HOPE Submits Public Comment on Updates to the Community Reinvestment Act
August 9th, 2022
By Sara Miller, Senior Policy Analyst
The Community Reinvestment Act (CRA) has been a critical, though imperfect, tool for HOPE to leverage the resources it needs to serve low-income communities, rural communities, and communities of color in the Deep South. Rooted in our experiences in serving communities that are frequently underserved by banks and our experience in leveraging the CRA to advance this work, HOPE seeks to strengthen the CRA and its ability to significantly increase banks’ lending, services, and investments in our region.
The Community Reinvestment Act of 1977 was intended to address the long-term effects of redlining and to ensure banks adequately serve the communities in which they do business. However, since its enactment, it has been implemented primarily on the basis of income rather than race. Under the current rules, 98% of banks pass their CRA exams, despite the glaring racial inequities that persist in access to capital for communities of color, people of color, and businesses owned by people of color.
Through the CRA, one of three regulatory agencies, including the Federal Reserve, the Office of the Comptroller of the Currency, and the Federal Deposit Insurance Corporation evaluate the banks on how they are serving their whole communities. That includes those in low-income areas and communities of color, with lending and retail services, such as home-mortgage loans, small-business lending and community-development activities.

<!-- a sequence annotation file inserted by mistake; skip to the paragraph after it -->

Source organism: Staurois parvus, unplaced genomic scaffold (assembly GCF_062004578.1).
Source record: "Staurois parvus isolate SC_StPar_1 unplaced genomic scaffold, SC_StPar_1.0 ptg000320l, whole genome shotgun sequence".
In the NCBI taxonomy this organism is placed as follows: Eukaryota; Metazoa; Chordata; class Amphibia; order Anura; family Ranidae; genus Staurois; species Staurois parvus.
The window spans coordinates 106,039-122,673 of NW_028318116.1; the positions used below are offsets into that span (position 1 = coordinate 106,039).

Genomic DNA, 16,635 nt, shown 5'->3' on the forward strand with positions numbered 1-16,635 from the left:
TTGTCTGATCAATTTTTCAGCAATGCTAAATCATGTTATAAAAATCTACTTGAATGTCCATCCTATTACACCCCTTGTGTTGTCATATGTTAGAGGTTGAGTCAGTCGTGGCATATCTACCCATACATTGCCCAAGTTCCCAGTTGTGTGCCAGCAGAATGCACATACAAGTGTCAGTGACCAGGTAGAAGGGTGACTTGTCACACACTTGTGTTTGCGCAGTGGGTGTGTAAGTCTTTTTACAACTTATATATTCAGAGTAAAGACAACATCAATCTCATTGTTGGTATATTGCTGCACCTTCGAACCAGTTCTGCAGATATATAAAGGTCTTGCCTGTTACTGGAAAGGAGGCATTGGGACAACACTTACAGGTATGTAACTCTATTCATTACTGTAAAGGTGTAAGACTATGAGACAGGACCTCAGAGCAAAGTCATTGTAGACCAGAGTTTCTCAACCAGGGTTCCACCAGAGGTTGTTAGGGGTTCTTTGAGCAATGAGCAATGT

In May the three bank regulating agencies released a joint rule for the first major update to the CRA since 1995. In a public comment recently submitted to those CRA administering agencies, HOPE recommended several ways the joint rules should be amended to fulfill the promise of the CRA in underserved areas.
Key recommendations in HOPE’s comment include:
- Race should be included in the specific metrics by which banks are evaluated for CRA purposes
- HOPE strongly supports the creation of assessment areas in addition to those where banks are physically located. However, changes in bank size thresholds mean that a relatively small number of banks in our area will be subject to the assessment area expansion.
- Changes in bank size thresholds would mean that many more banks in our areas would be exempt from evaluation of their community development activities.
- Impact review factors should be meaningfully scored with weighting for the most impactful investments, like investments in Minority Depository Institutions.
- Evaluation of the impact of investments in certain geographic areas like persistent poverty areas, should be sufficiently defined with multiple factors to target the communities most in need of investment.
- Investments in CDFIs should be prioritized by type of investment as well as by the people and places those CDFIs have a track record of serving.
The modernization of the CRA should significantly expand bank lending, services and investment in low-income communities and communities of color. In addition to increasing the amount of bank activity, a reformed CRA must also ensure these investments actually reach people and communities that have both been historically underserved and divested of their resources.
HOPE’s full comment is available here.